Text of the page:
There seems to be an endless debate about whether saturated fats are good or bad for your health. The truth is, it depends on your genes. While several genes contribute to how your body reacts to saturated fats, APOA2 gene is one of the them that determines how well you tolerate saturated fats and how well you can transport cholesterol. This article takes a detailed look at why is limiting saturated fat more essential for people carrying certain version of this gene.
From the evolutionary perspective, certain human societies, such as those in the colder northern regions are likely to have subsisted on large intake of fats for hundreds of generations and could have developed adaptations that enable them to metabolize this macro ingredient in food quite efficiently. If you have inherited those genes, then your body is better able to cope with fats intake.
APOA2 gene produces a protein apolipoprotein -II, that is thought to play a role in fat metabolism and obesity . Individuals with sensitive version of this gene are more prone to increased BMI (6.8 times greater BMI), waist circumference, and body weight in response to high levels of saturated fat (more than 22g of saturated fats per day), especially high fat dairy foods than people with non-sensitive version of the gene consuming the same amount of saturated fats. It is important for such individuals to limit their saturated fat intake. However, there was no difference among individuals with both versions, in terms of weight and BMI when saturated fat intake was low (less than 22g per day).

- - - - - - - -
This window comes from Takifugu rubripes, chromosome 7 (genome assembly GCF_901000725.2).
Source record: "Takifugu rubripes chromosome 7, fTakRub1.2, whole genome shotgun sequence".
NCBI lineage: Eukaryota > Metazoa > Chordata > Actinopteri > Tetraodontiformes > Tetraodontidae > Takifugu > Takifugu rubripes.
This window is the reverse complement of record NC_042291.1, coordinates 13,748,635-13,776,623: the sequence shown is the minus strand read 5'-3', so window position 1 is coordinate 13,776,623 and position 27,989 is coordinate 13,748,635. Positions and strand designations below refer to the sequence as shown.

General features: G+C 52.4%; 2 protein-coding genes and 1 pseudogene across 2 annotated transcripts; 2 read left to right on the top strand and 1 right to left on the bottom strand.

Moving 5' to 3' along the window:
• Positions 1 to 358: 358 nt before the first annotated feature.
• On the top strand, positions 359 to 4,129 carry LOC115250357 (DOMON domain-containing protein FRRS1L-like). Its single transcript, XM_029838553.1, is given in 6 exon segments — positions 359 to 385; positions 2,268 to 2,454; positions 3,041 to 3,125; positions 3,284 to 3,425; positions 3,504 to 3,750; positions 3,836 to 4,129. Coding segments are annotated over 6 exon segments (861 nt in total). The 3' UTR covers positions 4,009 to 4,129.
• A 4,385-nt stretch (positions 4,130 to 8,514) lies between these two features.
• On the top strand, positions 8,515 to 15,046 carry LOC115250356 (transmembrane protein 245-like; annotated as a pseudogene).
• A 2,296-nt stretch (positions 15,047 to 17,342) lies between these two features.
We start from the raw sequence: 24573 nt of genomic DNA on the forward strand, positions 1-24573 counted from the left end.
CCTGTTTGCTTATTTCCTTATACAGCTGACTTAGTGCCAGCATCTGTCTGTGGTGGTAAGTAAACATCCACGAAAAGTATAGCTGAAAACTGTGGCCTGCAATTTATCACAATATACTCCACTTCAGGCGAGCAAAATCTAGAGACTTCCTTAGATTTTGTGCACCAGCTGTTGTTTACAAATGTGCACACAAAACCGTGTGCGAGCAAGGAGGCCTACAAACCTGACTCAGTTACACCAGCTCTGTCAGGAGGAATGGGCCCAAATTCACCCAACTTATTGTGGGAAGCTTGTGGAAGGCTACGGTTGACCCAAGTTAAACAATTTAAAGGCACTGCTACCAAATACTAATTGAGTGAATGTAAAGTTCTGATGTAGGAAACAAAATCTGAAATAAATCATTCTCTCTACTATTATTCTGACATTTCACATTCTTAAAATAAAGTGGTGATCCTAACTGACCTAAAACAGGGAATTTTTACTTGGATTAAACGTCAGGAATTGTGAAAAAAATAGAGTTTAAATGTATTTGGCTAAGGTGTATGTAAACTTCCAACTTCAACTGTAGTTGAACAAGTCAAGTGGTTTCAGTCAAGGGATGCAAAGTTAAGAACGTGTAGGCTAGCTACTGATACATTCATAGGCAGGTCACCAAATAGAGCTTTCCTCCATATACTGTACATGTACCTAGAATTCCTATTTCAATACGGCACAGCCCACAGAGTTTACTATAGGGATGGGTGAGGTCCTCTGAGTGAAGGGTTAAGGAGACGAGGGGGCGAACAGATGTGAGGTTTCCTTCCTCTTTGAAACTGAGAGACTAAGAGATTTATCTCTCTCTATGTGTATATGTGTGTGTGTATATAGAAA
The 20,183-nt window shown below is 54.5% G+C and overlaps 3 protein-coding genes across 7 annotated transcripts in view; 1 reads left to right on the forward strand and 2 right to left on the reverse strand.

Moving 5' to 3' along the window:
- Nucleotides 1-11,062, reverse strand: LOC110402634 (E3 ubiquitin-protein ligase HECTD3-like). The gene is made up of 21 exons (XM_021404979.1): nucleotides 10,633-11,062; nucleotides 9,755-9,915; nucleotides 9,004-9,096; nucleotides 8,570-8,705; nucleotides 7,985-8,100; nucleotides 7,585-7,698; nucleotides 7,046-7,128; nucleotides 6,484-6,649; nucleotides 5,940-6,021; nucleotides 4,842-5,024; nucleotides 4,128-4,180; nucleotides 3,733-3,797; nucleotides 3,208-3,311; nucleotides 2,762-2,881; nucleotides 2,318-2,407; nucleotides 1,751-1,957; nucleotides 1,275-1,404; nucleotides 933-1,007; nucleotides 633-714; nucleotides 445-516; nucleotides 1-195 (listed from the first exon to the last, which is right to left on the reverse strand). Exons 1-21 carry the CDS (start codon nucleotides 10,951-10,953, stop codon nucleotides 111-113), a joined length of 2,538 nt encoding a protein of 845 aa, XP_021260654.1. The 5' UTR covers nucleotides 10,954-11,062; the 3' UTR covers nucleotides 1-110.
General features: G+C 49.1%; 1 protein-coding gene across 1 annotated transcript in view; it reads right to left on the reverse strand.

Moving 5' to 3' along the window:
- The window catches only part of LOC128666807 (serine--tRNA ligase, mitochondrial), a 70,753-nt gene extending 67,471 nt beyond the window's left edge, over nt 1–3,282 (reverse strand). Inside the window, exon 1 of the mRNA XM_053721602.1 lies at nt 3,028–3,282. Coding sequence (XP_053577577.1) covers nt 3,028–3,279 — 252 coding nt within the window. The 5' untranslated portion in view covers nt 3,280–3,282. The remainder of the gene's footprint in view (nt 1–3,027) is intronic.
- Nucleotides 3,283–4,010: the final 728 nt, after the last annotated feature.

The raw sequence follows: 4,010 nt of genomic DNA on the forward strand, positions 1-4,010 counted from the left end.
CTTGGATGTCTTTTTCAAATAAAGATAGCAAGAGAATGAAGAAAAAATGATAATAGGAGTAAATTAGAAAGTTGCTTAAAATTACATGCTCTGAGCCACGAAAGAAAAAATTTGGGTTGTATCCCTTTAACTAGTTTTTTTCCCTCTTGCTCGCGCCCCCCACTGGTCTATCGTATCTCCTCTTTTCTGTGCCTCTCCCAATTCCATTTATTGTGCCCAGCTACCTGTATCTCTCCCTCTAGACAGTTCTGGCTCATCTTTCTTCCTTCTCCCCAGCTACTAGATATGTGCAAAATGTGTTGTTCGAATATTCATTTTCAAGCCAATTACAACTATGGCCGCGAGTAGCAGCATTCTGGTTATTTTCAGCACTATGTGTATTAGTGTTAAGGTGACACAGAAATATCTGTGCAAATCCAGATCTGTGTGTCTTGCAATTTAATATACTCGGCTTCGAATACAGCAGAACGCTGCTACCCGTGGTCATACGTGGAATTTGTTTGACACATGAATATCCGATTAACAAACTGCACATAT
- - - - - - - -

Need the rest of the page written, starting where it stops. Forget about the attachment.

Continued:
One possible mechanism that could help explain the above gene-diet interactions is the sensitive version of this gene produces lower levels of the protein, APOA2 (regulates the satiety response), resulting in low satiety and greater appetite among individuals with higher saturated fat intake. This appetite may preferably be for foods rich in saturated fat and this higher fat intake would lead to greater weight.